A universal baseball belief is that pitching determines postseason teams. I agree and take it one step further. Bullpens will determine who plays in October. A strong bullpen can carry average starting pitching.
But a strong starting staff cannot mask a weak bullpen. Nothing deflates a team more than a late-inning loss. Nothing lifts a team more than the feeling of certainty that accompanies the entrance of a top-flight closer.
Ask Kansas City manager Buddy Bell or Tampa Bay manager Joe Maddon. With nothing more than an average closer, the Royals and Rays would be flirting with .500 marks in August.
Relievers are still on the move in the waiver period. Krivsky has acquired six this summer with the arrival of Scott Schoeneweis. The Majewski affair does raise a serious caveat about trading for a reliever with a heavy workload from another organization. It’s just another general manager headache in this era.
But watch these last six weeks. Unless the Red Sox revamp and fortify their bullpen, they have no chance of catching the Yankees or the wild-card contenders from the AL Central Division.
And if Kyle Farnsworth’s injury isn’t serious and Scott Proctor can prove able to handle his career-high in games pitched, the Yankees still have the master, closer Mariano Rivera, and that may make them the team to beat in October.
Aug. 11| 1:30 p.m. ET
Most of us watching the proceedings of the House Government Reform Committee on March 17, 2005 cringed as Mark McGwire repeatedly refused to talk about the past. But in a Washington, D.C. law office, there were high fives exchanged.
That disconnect between hired-gun lawyers and the rest of America is reflective of many problems in our society. But, to the point here, it is the most damaging choice McGwire made in his career, more so than his ill-positioned tub of andro.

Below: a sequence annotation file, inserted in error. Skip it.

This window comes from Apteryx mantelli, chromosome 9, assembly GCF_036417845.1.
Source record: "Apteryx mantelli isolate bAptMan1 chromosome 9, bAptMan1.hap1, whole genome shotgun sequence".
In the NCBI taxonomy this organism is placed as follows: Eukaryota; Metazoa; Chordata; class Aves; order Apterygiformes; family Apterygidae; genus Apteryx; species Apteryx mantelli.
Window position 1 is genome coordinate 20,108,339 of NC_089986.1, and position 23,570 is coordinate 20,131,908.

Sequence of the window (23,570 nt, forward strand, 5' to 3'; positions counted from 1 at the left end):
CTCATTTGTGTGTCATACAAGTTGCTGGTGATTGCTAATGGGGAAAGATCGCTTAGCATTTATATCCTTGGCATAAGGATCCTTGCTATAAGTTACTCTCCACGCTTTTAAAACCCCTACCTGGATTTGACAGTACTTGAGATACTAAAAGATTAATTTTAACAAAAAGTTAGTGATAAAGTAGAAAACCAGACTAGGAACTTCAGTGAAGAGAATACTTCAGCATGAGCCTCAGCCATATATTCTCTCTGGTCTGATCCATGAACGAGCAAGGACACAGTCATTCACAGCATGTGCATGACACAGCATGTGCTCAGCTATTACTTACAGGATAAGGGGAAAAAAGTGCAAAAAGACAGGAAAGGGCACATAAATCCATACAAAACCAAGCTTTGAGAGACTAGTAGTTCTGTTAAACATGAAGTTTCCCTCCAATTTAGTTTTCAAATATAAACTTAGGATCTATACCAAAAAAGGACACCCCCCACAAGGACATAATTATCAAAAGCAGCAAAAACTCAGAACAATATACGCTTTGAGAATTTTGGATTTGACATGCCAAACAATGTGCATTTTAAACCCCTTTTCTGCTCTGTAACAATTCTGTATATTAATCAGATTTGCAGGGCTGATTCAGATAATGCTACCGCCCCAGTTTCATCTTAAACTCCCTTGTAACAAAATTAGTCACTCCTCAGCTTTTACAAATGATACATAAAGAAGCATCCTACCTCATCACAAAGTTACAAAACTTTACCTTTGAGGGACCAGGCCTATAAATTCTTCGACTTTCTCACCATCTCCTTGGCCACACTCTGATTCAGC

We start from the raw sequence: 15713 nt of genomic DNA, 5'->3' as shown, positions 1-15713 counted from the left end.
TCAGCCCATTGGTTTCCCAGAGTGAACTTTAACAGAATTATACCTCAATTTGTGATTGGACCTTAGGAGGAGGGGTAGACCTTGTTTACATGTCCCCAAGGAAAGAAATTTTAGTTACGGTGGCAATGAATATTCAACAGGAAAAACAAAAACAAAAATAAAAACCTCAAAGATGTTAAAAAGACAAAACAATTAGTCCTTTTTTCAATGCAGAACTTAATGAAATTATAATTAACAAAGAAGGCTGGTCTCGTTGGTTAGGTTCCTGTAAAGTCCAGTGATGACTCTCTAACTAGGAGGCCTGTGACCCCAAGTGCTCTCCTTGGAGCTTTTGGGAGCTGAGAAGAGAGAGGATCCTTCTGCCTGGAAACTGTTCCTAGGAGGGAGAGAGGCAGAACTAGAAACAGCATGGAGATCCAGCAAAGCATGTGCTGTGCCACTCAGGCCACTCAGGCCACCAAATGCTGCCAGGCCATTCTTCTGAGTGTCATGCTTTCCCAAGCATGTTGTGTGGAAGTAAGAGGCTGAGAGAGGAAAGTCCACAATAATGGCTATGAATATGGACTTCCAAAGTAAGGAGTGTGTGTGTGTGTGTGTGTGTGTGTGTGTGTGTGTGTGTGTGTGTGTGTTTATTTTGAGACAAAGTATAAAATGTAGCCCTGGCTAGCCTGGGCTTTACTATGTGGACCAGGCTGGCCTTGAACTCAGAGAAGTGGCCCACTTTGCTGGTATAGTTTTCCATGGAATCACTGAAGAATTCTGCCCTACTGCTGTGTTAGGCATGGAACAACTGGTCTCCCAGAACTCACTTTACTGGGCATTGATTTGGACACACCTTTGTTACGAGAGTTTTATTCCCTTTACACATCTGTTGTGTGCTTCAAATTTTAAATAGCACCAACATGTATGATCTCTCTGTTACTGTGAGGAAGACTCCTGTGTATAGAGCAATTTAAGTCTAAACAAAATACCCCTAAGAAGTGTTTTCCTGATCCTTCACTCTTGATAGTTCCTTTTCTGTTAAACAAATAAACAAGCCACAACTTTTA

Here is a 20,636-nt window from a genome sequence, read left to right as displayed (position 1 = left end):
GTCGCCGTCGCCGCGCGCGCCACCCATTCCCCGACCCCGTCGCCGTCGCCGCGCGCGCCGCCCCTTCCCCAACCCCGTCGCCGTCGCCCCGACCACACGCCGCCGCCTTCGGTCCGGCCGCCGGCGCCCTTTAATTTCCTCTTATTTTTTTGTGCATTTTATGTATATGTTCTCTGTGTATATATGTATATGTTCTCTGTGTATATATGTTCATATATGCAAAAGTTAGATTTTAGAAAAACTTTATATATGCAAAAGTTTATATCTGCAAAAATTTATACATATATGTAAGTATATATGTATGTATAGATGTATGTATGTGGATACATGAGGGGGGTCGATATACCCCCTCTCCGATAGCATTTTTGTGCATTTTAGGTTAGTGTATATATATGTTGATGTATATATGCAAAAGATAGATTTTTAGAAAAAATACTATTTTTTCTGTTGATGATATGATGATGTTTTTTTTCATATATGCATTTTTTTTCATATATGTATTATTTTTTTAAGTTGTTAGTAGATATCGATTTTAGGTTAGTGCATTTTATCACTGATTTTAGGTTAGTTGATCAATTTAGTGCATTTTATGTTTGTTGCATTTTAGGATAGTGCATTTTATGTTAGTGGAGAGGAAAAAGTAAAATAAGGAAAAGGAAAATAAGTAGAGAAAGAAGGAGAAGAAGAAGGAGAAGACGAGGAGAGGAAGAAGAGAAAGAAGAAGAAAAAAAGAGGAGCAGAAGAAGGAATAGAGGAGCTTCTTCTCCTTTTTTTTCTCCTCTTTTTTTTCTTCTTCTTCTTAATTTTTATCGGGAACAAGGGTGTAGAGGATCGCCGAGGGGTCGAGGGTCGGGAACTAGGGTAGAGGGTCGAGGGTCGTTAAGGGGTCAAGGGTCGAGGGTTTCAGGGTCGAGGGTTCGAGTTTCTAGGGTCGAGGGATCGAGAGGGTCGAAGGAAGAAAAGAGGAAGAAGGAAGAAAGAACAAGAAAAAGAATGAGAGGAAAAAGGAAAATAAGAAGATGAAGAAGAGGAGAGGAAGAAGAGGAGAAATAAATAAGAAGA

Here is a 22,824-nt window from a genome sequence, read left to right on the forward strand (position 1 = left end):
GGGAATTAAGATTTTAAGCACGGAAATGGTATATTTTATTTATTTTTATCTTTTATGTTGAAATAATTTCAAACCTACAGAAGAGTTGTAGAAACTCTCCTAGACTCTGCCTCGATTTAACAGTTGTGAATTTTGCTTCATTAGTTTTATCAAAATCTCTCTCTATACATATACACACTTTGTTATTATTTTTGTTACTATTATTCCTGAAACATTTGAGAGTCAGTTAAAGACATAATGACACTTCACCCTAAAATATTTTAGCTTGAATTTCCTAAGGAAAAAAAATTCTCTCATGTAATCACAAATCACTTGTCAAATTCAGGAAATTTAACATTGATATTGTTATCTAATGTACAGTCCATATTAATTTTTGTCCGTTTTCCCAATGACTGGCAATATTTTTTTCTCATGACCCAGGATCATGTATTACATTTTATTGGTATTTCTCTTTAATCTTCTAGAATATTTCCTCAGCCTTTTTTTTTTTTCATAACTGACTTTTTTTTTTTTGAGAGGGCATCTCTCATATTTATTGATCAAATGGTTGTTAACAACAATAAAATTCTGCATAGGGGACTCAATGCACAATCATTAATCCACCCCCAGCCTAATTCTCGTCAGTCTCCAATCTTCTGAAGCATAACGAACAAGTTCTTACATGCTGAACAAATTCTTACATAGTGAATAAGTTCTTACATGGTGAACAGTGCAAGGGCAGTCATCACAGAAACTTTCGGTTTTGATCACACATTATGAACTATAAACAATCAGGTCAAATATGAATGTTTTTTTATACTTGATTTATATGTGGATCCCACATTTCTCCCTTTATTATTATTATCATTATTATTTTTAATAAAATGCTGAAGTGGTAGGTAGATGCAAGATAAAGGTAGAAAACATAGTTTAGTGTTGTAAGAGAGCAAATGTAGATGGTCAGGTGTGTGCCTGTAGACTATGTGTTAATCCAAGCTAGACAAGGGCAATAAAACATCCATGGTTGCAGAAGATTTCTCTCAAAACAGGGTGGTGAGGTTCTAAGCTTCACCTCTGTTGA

The lawyers schooled McGwire to avoid saying anything that could lead to a perjury charge. Instead, they hung out their client in the court of public opinion where he received a far more severe sentence.
The lawyers celebrated their win. Their client didn’t perjure himself, but he damaged -- perhaps forever -- one of America’s greatest athletic stories.
Well done, lawyers.
So in January we will have baseball's equivalent of a New Hampshire presidential primary for Mark McGwire, the first concrete results of the damage his lawyers created for him on March 17, 2005. January is when the Class of 2007 for the Baseball Hall of Fame is announced.
McGwire appears for the first time on the ballot. His polling is not good. Rob Neyer recently canvassed baseball writers for ESPN.com on their potential votes and only 10 percent of responders said yes to McGwire for the Hall of Fame in 2007.
Ten percent? For the man who captivated America eight summers ago with a record-setting homer barrage, and whose only link to performance-enhancing substances is the andro tub?
Well done, lawyers. McGwire suffers for going first. He will take the hits, not all undeserved, for the hundreds if not thousands of players who have used and abused performance-enhancing substances over the last decade.
The collective body of baseball writers will have their say. They can’t protect the game’s integrity, but they can guard the Hall of Fame. If they don't vote McGwire into the Hall of Fame, they will by their balloting declare him guilty of cheating.
There is no other explanation for a “no” vote when it comes to McGwire's candidacy for the Hall of Fame.
Some say McGwire doesn’t deserve to go in alongside Cal Ripken and Tony Gwynn (also on the 2007 ballot), but he can go in with others in some other year. That rationale is utter nonsense.
This is not to absolve McGwire. I broadcast his rookie season of 49 homers and, by comparison, the player I saw in St. Louis that year ballooned to cartoonish proportions. Suspicion is legitimate. Judgment, however, is completely different.
Judgment is often final, and it should be meted with the utmost care. I don’t expect much compassion for McGwire. His utter seclusion, both before and after March 17, 2005, hasn’t helped.
Yet Richard Nixon was forgiven, so can’t anyone receive the same? But McGwire has to ask without any “help” from those Washington lawyers.
Aug. 6 | 4:30 p.m. ET
Two stories evoking opposite emotions propel me into early August.
I feel good about the growing sense that labor peace is upon us. Labor peace…words I never thought could be written about baseball in our time.
In May, an executive involved in the negotiations for a new collective bargaining agreement (the current deal expires on Dec. 19) expressed total confidence to me about an agreement.